The nucleotide (p)ppGpp is critical for stress resistance and antibiotic tolerance. In the Gram-negative bacterium Escherichia coli, (p)ppGpp interacts with RNA polymerase to reprogram transcription upon stress. However, in Firmicutes, a major class of Gram- positive bacteria comprised of pathogens (Staphylococcus, Enterococcus, Listeria, Bacillus anthracis) and beneficial microbes, how (p)ppGpp mediates stress resistance remains poorly understood. The central hypothesis of this proposal is that, in Firmicutes, (p)ppGpp regulates GTP levels to adjust pleiotropic aspects of cellular metabolism to the external environment, thus maintaining homeostasis and facilitating antibiotic tolerance. Our recent work with the bacterium Bacillus subtilis, a widely studied, genetically amenable model for Firmicutes, lends strong support for this hypothesis. Integrating genomic and metabolomic approaches with genetics and biochemistry, we identified enzymes in the GTP biosynthesis pathway as major targets for (p)ppGpp action, and unmasked a novel GTP-(p)ppGpp feedback loop that is critical for cellular viability. Our discoveries thus provide a previously unrecognized view of (p)ppGpp synthesis and function in B. subtilis.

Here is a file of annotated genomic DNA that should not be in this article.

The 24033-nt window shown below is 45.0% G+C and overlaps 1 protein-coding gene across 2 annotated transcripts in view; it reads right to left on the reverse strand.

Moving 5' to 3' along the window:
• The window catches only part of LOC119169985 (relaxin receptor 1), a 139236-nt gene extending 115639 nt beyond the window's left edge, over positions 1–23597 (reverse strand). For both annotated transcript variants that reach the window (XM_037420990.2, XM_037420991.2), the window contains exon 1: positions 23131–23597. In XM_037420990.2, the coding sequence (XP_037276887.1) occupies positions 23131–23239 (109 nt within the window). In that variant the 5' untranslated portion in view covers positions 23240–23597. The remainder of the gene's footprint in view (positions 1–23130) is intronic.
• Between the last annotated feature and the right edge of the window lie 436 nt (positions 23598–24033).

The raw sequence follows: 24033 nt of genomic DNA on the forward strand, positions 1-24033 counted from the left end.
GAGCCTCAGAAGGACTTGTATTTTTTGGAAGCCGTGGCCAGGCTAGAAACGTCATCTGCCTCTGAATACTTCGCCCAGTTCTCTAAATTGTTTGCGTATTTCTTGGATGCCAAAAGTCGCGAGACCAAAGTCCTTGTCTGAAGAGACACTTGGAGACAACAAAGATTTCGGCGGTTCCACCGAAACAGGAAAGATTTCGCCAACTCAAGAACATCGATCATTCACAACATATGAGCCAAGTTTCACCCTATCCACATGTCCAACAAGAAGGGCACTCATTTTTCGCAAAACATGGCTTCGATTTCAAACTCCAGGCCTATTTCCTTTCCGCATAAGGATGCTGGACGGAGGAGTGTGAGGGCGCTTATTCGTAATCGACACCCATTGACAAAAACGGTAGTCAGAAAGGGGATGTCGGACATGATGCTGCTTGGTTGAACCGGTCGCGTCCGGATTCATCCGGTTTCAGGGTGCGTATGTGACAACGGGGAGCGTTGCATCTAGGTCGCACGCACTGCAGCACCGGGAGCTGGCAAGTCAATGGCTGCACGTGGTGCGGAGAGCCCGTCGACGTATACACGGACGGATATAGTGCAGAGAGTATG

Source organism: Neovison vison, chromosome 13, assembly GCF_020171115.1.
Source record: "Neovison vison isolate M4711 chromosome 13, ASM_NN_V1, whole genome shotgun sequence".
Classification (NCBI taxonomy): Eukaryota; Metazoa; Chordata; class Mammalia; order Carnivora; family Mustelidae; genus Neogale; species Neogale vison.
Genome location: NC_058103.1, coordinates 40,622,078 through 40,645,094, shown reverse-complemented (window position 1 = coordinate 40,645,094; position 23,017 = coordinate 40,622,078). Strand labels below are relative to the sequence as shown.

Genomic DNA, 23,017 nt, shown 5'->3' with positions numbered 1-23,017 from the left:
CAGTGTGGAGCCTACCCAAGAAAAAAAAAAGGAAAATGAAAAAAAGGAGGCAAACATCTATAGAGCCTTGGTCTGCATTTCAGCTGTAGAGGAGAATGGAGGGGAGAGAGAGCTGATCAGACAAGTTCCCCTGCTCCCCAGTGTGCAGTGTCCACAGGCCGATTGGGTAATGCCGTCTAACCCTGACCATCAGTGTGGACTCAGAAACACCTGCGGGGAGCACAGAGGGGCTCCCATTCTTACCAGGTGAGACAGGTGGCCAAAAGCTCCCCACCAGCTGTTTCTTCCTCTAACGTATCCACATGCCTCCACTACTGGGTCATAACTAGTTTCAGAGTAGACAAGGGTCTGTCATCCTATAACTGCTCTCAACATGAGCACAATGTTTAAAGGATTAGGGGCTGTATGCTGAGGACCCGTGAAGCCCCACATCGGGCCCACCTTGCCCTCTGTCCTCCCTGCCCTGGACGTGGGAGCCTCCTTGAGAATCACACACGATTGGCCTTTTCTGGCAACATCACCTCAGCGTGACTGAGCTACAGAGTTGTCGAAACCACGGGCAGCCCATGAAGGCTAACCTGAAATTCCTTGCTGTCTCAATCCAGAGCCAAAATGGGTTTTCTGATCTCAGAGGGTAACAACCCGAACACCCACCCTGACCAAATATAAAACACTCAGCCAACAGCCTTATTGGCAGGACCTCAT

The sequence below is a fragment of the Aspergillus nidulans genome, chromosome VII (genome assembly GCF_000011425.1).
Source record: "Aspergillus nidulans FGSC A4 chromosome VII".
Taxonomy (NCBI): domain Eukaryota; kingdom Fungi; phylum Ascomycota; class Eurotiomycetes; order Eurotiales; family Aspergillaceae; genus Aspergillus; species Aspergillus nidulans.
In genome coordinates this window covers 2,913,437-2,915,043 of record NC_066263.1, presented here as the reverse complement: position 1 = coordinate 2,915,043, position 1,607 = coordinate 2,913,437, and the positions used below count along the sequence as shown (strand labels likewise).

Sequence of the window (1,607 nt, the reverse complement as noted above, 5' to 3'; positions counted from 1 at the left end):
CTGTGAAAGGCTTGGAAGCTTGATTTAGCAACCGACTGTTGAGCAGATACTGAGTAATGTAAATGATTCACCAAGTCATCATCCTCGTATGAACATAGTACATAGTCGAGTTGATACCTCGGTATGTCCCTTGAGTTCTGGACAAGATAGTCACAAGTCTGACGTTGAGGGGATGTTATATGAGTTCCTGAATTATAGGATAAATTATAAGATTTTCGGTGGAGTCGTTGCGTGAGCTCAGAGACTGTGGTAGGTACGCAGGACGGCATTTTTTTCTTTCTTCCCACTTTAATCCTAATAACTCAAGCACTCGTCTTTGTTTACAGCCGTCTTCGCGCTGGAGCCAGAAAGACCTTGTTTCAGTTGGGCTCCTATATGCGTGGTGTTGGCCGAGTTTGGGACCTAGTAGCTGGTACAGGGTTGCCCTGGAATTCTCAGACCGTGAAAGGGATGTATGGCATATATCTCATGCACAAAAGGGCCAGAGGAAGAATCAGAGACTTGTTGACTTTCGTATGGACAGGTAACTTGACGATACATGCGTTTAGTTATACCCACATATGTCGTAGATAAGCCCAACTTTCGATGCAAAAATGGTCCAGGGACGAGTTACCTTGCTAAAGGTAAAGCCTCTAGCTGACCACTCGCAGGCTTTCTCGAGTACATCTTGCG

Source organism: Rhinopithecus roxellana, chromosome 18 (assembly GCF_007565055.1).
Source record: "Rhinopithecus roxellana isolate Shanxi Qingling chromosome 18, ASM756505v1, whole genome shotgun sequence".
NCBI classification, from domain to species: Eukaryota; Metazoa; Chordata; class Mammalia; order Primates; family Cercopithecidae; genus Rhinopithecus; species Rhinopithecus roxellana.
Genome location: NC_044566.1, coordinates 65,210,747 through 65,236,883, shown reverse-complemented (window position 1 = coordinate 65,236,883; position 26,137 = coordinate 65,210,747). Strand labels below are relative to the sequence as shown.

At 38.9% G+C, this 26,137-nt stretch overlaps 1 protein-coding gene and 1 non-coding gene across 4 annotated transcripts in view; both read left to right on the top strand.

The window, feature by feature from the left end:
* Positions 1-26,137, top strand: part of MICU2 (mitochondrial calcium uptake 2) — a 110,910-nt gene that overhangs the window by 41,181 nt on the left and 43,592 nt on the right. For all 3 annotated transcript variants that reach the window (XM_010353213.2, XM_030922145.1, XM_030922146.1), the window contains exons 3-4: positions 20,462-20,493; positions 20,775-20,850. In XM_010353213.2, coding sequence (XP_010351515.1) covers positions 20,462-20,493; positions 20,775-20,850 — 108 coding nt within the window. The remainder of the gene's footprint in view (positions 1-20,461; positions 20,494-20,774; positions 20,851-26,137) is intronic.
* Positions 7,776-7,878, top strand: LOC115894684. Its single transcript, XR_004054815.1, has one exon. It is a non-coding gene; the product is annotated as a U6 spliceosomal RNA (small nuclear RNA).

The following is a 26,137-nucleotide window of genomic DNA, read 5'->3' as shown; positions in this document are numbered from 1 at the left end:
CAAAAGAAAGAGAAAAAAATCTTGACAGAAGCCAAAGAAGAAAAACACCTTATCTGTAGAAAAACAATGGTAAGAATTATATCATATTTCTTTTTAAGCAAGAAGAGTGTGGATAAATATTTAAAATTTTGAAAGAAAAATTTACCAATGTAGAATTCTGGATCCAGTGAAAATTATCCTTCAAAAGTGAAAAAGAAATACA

We aim to build on this foundation to develop a comprehensive model of stress-management via (p)ppGpp-GTP in B. subtilis that our data predicts will be applicable to Firmicutes and beyond.
The specific aims are: 1) Characterize how (p)ppGpp regulates its targets Gmk and HprT;2) Elucidate how (p)ppGpp controls GTP feedback and glycolysis;and 3) Define how (p)ppGpp contributes to antibiotic tolerance.
We are investigating how Gram-positive bacteria, including many pathogens, use the signaling nucleotide (p)ppGpp for tolerating antibiotic treatment. The proposed study helps us to find strategies to prevent (p)ppGpp-mediated drug tolerance and potentiate the efficacy of antimicrobial treatment.
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